Members of the Anniston Board of Education met in a work session Tuesday to discuss the city’s declining enrollment, the austere budget situation, and the system’s plans for the future. Superintendent Joan Frazier said it is time for Anniston to consider the closure of one of its seven schools.
“We have too many facilities open for the amount of students we have,” she said.
There are seven schools in the city system -– Anniston High School, Anniston Middle School and five elementary schools. Frazier said the system has approximately 2,400 students.
“We have two schools with under 200 students,” she noted.
Though enrollment is expected to grow by about 20 students next year, the long term trend is downward. Numbers from the 2010 Census show Anniston’s population at 23,106, almost 1,200 fewer residents than in 2000. It’s the lowest the city’s population has been since the 1930s.
Providing those students with the support they need is about to get a lot tougher.
Frazier said the city can afford to maintain its present class sizes if state funding formulas remain at current levels. No one believes they will.
Frazier already expects to spend next year’s $395,000 windfall -– money that will be freed up when the city pays off a bond -– on “living expenses” for the school system.
But the system has one thing in relative abundance –- school buildings. Frazier proposed that board members open a public discussion about plans for the future, plans that would likely include shutting down one school. Among the options proposed at the meeting:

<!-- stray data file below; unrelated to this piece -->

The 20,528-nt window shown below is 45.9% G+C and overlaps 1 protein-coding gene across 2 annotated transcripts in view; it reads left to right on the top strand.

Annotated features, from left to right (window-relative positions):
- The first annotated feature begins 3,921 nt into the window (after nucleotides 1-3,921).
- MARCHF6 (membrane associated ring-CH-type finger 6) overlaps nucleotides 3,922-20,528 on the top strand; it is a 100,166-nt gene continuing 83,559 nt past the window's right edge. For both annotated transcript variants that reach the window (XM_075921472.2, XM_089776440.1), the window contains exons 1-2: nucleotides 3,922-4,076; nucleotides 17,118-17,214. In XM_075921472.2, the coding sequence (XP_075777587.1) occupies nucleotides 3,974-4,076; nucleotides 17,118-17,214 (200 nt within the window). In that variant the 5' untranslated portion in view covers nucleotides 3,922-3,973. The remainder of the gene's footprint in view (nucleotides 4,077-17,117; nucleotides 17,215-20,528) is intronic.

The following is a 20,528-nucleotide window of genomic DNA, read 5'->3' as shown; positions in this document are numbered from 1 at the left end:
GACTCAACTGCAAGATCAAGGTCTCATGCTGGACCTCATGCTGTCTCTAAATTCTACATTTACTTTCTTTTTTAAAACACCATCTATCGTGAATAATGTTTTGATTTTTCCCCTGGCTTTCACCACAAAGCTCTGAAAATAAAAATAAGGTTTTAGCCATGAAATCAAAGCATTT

-- Fewer elementary schools
-- Moving sixth-graders to the elementary schools and seventh- and eighth-graders to Anniston High School or a junior high in an existing elementary building
-- Selling a school building and using the money to build a new facility
Frazier stressed her ideas were “very, very preliminary,” and that an open discussion should be held. She said the community needs to decide what it wants for the future – magnet schools, perhaps, or a baccalaureate high school.
Board member William Hutchings knew what he wanted. Anniston High School, he said, won’t last another 10 years and needs to be replaced. He blasted the Anniston City Council for not passing a one-cent sales tax that could have paid for such a project.
“You’ve got these yap-yaps out there,” Hutchings said, referring to the city council. “But they’ve got no kids in school.” Hutchings said the county’s one-cent sales tax was criticized at first, but turned out to be “the best thing the county ever did.”
Frazier said her goal was not to assign blame but to plan for a solution. She said she’d like to hire a strategic planning expert, possibly Auburn University education professor James Wright, to talk to local parents and help draft a long-term plan.
Board member Bill Robison praised the idea, saying an outside source would be able to plan without “all the politics and skirt-pulling” that local politicians face.
“It’s just like a zoning question,” he said. “No amount of logic is going to soothe the emotions involved.” He said the board should respect those emotions, but “keep an eye on the goal.”
Frazier said that as a believer in neighborhood schools, she disliked the closure of any school. That brought on a round of reminiscences from board members about schools long gone. Robison recalled walking to Woodstock Elementary as a child. Hutchings said the closure of Carver “tore the heart out of that community.”
“Our neighborhoods like neighborhood schools,” Frazier noted.
The discussion was a work session, for informational purposes, and no action was taken on any of the plans discussed at the meeting.
Contact assistant metro editor Tim Lockette at: 256-235-3560.